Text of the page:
The significance of auditing
It is the requirement of the state to audit how public money is being spent. Throughout history, states have undertaken this auditing function differently according to the structure, size and culture of their states.
After the emergence of democratic law states, auditing has become even more important. As a requirement of being a democracy, how and where the taxes are spent has been audited with more advanced methods. The reason for this is the principles of transparency and accountability in democracies.
The awareness of auditing is defined today as every citizens’ right to follow up their votes and taxes with their “political and economic individual” identities. It has become a criteria of democratic advancement to hold a “critical political individual and critical economic individual” identity, and as a result of this, to call to account the administration not only from election to election but at evert stage, and demand accountability for the process, following up on the vote cast and the tax paid.
From this point of view, in democratic states where law rules, the auditing of taxes (the budget) and other incomes (public funds) is present even in the most liberal systems.
Administration and auditing
Even though auditing is an indispensable part of democracy, administrations do not like auditing and administrators do not like auditors. Going under an audit is a cold matter.
Certain liberal politicians regard auditing as a drag. As a matter of fact, late president Turgut Özal had this opinion and pursued a policy that moved public funds away from the jurisdiction of auditing mechanisms, disabling to a certain extent, the auditing organs of Turkey.
Actually, auditing organs are not drags to the administration; they are organs that guide the government and provide them lawful functioning by revealing wrong practices, corruptions and abuses. State auditing organs, at the end of the day, are institutions controlling how the nation’s money is spent in the name of the nation.
Turkey Wealth Fund
This debate has recently heated with the formation of the Turkey Wealth Fund, a fund which is given the country’s most valuable and strongest institutions.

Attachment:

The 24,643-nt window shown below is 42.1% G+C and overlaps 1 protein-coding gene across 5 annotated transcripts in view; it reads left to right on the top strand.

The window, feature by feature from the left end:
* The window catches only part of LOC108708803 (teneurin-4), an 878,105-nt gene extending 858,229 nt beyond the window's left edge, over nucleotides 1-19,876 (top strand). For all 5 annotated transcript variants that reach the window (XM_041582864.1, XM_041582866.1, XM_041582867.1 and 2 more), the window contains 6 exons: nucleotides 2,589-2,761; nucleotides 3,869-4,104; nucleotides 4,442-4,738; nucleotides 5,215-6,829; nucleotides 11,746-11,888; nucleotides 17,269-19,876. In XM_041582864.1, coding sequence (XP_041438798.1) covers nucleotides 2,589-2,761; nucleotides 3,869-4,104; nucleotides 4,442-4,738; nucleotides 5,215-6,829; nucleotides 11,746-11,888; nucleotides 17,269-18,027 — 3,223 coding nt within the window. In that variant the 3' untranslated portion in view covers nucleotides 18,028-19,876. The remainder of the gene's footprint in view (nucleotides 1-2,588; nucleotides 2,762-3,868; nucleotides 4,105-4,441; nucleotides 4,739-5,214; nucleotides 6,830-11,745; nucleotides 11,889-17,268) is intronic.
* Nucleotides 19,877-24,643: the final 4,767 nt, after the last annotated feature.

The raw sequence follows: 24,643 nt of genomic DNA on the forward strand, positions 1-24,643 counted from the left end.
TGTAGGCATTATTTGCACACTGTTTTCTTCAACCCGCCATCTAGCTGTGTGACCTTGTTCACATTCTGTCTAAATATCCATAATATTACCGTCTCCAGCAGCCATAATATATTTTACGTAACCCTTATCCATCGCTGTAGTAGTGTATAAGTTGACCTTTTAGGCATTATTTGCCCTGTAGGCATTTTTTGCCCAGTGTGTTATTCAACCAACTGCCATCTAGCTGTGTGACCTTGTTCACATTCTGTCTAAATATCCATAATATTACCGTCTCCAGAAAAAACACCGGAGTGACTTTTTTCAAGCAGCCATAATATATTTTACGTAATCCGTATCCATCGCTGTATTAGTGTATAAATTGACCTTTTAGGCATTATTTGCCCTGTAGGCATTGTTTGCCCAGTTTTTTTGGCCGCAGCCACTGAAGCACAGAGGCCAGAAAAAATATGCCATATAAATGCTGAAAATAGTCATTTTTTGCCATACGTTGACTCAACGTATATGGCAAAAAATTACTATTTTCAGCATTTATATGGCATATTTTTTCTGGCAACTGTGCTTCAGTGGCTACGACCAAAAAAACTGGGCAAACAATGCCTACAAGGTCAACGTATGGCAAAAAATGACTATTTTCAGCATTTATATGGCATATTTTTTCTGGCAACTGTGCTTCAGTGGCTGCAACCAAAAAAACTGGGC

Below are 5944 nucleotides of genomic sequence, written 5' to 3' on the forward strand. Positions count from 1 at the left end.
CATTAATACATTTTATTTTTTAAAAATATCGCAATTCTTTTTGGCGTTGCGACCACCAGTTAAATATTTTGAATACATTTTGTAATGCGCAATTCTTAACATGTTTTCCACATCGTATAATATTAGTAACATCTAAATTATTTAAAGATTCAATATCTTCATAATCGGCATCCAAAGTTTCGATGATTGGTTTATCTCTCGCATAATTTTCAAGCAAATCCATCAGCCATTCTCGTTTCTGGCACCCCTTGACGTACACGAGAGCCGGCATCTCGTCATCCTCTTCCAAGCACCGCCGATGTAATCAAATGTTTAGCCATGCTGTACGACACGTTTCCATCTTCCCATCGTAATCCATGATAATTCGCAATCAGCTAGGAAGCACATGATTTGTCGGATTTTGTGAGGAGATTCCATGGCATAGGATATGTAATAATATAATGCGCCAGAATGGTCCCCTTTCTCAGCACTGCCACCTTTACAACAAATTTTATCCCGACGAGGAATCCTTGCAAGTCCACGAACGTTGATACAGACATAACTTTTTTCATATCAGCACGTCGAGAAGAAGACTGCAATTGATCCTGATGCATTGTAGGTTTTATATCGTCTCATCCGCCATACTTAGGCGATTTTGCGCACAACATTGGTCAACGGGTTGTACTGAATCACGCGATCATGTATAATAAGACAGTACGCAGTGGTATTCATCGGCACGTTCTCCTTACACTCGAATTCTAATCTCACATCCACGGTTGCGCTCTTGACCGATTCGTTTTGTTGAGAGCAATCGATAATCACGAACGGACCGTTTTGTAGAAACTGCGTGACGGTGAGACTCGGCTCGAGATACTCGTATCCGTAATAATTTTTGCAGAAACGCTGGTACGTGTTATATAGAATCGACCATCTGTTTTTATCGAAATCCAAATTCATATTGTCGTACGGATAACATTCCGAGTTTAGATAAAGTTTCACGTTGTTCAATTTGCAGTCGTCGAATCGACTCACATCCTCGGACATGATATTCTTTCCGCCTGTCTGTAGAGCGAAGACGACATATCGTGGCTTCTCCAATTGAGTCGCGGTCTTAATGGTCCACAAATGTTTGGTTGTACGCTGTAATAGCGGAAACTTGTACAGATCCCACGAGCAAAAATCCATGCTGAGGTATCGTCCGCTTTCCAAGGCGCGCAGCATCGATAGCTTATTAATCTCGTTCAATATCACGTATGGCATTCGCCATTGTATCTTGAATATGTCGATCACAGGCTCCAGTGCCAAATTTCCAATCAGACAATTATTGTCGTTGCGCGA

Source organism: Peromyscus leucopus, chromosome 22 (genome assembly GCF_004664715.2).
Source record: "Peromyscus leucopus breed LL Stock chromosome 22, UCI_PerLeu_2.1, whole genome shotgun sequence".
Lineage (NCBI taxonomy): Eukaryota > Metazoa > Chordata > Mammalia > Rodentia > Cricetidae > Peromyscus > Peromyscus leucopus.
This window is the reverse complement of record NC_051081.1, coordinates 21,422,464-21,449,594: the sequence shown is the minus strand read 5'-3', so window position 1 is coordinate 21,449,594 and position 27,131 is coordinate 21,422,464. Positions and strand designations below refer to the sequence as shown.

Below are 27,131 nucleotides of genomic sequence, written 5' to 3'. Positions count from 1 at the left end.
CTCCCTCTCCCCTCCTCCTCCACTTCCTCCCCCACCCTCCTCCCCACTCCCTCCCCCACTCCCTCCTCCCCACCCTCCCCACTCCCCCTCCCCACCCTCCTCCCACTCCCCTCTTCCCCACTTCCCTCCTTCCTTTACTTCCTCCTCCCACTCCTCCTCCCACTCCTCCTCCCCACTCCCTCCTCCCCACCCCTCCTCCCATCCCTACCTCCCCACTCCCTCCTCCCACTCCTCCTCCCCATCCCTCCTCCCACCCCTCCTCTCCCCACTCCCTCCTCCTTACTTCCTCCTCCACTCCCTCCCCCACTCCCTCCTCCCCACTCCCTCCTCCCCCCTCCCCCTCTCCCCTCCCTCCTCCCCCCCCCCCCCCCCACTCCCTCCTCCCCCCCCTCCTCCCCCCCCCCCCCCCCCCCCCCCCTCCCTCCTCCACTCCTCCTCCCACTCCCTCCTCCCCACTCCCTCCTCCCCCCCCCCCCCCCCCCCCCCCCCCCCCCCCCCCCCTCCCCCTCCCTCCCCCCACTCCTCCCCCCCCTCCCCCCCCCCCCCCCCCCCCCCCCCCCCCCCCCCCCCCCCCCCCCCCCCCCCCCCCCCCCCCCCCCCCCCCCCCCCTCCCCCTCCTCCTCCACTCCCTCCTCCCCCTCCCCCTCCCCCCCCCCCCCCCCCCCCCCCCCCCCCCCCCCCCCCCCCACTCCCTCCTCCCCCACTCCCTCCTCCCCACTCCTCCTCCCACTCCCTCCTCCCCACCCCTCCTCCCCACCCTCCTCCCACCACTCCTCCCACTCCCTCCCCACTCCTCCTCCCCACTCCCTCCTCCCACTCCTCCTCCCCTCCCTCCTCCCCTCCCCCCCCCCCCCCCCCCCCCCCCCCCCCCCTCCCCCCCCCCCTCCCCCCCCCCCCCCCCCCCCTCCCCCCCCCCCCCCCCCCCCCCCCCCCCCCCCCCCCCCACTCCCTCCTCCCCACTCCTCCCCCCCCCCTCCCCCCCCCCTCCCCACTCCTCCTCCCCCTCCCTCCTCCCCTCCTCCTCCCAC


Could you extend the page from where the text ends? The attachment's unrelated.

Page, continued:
The Turkey Wealth Fund, as a mentality that has become a custom since Özal, has been kept out of the audit of the Court of Accounts. The parliamentary audit was made ineffective and quite dysfunctional.
The Court of Accounts is a 155-year-old institution. Its duty is to audit in the name of the parliament, thus in the name of the nation, all public accounts, funds, resources and activities including private accounts regardless of them being a part of the public administration; all public administration and social security institutions within the context of the central administration budget, local administrations, joint stock companies that have public shares, other public administrations.
In this context, even though this audit of the one-and-a-half-century-old institution provides as a relief for politicians and bureaucrats, facilitates their accountability, provides them to do their jobs correctly and protects the rights of the most disadvantaged individuals among the population; avoiding this audit will create an environment open to mistakes, wrongdoings, stains and abuses. It would be much more correct for the administration and the administrators to demand this audit instead of rejecting it in terms of their peace of conscience.
The auditing of this giant fund by three independent auditors appointed by the prime minister is not the same as its audit by the Court of Accounts with the criteria of regularity, lawfulness and performance.
This colossal Wealth Fund that is kept away from auditing is an arrangement that would cause significant debates and troubles in the future.